You wonder how many of the pundits who described the House Republican budget as “phony” or “unrealistic” or “make-believe” will say the same of the Senate Democrats’ effort.
Senate Democrats unveiled a largely stand-pat budget Wednesday that calls for $1 trillion in new tax revenues over the coming decade but actually increases spending, while protecting the party’s domestic policy priorities and adding $4 trillion more to the national debt than a slashing alternative from House Republicans.
The plan by Budget Committee Chairwoman Patty Murray, D-Wash., blends about $1 trillion in modest cuts to health care providers, the Pentagon, domestic agencies and interest payments on the debt with an equal amount in new revenue claimed by closing tax breaks.
But because Democrats want to restore $1.2 trillion in automatic spending cuts over the same period — cuts imposed by Washington’s failure to strike a broader budget pact — Murray’s blueprint increases spending slightly when compared with current policies.
Sen. Jeff Sessions (R-Ala), the ranking member of the Senate Budget Committee, summarized the contents of that budget effort: “The Senate Democrat plan offers $7.3 trillion in new debt in the first 10 years, with interest payments climbing to $791 billion in the tenth year and total debt rising to $24.4 trillion. Debt remains permanently elevated above the danger zone of 90 percent of GDP, resulting in slower growth and lost wages. Excluding war spending gimmicks, net deficit reduction is only $279 billion. In the Senate Democrat plan, the deficit in 2023 is $566 billion; the House Republican plan, in contrast, produces a surplus in the tenth year.”
It turn out his staff found even more taxes than Murray had let on: “After much diligent work, our budget committee’s expert technical staff have discovered the Murray’s budget not only increases spending $162 billion next year from today’s budget levels – and $645 billion above projected growth over the next decade – but the tax hike it contains is significantly larger than advertised: $1.5 trillion.”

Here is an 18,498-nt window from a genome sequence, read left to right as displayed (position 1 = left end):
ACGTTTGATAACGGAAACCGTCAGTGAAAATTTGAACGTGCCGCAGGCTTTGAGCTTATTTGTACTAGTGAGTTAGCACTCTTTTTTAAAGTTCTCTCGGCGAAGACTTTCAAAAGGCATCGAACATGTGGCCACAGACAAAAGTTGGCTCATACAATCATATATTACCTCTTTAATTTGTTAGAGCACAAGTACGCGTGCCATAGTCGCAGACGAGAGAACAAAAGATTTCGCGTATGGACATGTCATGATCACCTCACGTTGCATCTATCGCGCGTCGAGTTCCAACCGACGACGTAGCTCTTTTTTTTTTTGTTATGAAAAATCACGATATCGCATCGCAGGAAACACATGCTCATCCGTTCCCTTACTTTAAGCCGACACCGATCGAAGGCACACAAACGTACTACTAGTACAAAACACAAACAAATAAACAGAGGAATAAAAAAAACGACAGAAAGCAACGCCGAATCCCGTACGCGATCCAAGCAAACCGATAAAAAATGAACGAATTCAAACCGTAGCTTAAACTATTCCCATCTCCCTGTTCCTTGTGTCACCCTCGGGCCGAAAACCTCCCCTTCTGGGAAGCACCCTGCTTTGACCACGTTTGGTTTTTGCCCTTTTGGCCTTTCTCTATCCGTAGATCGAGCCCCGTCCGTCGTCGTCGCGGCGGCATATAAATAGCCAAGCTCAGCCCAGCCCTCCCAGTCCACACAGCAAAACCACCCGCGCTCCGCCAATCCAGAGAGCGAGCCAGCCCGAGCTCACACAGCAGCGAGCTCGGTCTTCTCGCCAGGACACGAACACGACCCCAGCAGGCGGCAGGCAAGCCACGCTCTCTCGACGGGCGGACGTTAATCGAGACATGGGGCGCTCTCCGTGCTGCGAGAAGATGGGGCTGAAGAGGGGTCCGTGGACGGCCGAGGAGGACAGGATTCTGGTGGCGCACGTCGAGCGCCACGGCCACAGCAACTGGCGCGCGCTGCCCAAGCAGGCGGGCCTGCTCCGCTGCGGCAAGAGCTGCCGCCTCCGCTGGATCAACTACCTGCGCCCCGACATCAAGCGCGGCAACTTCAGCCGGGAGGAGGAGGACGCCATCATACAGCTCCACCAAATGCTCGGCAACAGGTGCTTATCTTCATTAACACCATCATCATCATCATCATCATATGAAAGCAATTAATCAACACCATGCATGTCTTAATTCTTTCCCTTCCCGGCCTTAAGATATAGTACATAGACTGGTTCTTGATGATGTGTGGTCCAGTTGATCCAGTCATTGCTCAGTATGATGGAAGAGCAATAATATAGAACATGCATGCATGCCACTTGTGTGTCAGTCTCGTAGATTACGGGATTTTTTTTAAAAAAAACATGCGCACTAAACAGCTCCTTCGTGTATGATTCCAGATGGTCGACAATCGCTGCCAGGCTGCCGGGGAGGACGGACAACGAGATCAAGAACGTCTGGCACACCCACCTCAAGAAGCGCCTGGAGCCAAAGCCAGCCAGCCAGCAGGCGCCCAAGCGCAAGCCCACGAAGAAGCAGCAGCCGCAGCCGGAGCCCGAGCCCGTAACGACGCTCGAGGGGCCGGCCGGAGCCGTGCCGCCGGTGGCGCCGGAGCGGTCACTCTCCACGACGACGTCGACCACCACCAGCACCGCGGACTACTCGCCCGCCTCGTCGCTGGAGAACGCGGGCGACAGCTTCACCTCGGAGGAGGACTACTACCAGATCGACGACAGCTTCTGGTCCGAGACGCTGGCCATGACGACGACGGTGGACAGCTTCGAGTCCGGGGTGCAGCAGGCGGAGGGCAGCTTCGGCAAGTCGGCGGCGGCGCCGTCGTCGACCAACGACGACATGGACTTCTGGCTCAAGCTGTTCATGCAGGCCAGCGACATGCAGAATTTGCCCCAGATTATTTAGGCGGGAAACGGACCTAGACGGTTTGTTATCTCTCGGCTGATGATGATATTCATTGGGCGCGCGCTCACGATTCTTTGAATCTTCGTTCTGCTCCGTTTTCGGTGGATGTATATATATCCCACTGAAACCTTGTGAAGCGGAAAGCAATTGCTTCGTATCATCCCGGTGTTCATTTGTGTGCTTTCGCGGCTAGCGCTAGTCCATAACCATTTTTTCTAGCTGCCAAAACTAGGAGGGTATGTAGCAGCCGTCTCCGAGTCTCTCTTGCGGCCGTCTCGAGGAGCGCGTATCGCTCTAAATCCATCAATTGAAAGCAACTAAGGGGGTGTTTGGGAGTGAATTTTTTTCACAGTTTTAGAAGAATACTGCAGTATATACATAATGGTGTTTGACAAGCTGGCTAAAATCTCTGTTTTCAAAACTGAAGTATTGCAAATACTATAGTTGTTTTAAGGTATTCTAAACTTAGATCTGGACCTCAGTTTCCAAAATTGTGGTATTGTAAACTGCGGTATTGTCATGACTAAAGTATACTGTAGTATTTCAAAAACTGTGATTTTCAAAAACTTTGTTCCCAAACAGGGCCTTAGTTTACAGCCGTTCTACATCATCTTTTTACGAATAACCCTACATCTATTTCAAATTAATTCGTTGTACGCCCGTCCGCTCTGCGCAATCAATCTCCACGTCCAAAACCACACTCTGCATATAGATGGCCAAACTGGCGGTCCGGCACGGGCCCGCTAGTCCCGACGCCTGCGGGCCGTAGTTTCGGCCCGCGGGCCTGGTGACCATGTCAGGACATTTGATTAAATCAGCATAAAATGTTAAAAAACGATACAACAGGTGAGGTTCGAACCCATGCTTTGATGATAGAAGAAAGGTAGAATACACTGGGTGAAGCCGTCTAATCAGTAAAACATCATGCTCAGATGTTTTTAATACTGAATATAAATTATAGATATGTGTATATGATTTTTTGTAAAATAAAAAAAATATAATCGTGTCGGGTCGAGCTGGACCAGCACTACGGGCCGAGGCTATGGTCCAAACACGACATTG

In addition, Murray leaves in place half the defense sequester, making the cuts, I suppose, only half as devastating as those the former secretary of defense decried.
So Murray’s budget is extraordinarily ideological, is it not? It is not a budget any Republican would sign on to, so is it phony and irresponsible? Only a dyed-in-the-wool leftist would think it is “conservative.” (Murray wouldn’t say so, and actual conservatives surely would not.) Well, one thing it is not is “serious.”
Irresponsible, yes. Revealing? Definitely. The GOP wants to trim the rate of the increase in spending and reach a balanced budget, reducing our debt by about $5 trillion. The Democrats have a huge tax hike not to reduce the debt but to fund more spending. They contend there is no debt crisis, as the president pronounced. (Are red state Democrats going to run on this?)
You can understand why the president’s visit to Capitol Hill reportedly left House Republicans “skeptical.” Maybe nonplussed is a better description.
If by some miracle the Democratic budget passes, one can only imagine the reaction of the bond and stock markets, investors and employers. But all of that is remote and irrelevant to the Democrats. There is apparently no amount of taxes, debt and government regulation and growth that is harmful to the economy in their eyes. (And you wonder why this has been the worst recovery since the Great Depression?)
There is, of course, a center-right solution: Enact entitlement reforms sooner rather than later by gradually increasing the retirement age and shifting more costs to wealthier retirees; reduce increases in domestic spending but without the rush to get to a balanced budget in 10 years; and enact tax reform that gets rid of loopholes, spurs growth and thereby adds revenue. Hey. Wait a minute. Wasn’t that pretty much the Grand Bargain of 2011? Hmm. I wonder why the president didn’t take it. Maybe he was never serious?
The budget talks are beginning to resemble the moribund “peace process.” Everyone insist the answer to unlocking a deal is “obvious” and the parties are “very close” to a deal. In fact, that isn’t the case at all. We have a president and a Senate that plans on adding to the debt. In fact, unlike every bipartisan commission to look at this and House Republicans, the president and Senate Democrats don’t even think there’s much of a problem and indeed are fine adding to the debt. Pretty unusual, if you ask me.